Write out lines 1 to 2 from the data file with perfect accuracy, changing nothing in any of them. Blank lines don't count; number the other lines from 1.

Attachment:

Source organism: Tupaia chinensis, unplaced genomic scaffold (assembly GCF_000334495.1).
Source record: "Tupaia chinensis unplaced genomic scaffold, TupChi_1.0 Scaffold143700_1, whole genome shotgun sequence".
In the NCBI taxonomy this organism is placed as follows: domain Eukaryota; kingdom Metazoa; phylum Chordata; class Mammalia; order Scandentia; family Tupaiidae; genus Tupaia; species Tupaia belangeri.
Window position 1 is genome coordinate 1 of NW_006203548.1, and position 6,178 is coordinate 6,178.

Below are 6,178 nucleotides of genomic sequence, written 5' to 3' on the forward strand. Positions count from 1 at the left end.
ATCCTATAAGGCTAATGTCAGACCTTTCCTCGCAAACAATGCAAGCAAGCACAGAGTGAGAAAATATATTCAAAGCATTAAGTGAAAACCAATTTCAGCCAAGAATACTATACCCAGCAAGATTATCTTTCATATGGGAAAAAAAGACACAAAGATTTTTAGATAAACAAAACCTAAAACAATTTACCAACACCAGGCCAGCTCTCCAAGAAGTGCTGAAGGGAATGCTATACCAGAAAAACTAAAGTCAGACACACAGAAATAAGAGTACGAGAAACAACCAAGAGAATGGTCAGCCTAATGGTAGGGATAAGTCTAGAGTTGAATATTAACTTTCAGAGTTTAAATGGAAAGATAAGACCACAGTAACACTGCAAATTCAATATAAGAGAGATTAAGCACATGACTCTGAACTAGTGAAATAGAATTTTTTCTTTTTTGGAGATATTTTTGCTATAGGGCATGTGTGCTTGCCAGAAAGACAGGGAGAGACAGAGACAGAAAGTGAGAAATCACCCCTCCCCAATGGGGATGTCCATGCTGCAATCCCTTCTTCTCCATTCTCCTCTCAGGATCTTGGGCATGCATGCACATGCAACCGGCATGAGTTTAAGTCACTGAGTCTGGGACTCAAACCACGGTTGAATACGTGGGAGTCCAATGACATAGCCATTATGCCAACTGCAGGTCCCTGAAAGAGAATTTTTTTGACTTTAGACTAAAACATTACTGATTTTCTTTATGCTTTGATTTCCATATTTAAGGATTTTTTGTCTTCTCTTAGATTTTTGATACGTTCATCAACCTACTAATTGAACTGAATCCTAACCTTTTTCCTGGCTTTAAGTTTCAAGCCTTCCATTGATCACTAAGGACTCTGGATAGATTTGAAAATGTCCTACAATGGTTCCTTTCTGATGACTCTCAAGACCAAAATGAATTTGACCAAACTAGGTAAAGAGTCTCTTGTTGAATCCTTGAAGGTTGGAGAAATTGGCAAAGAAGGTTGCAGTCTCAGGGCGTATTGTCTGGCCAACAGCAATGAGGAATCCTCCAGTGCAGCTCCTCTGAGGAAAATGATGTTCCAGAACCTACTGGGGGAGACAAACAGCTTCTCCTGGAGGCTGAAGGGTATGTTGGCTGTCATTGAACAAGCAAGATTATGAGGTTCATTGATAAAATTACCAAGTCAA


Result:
Source organism: Tupaia chinensis, unplaced genomic scaffold (assembly GCF_000334495.1).
Source record: "Tupaia chinensis unplaced genomic scaffold, TupChi_1.0 Scaffold143700_1, whole genome shotgun sequence".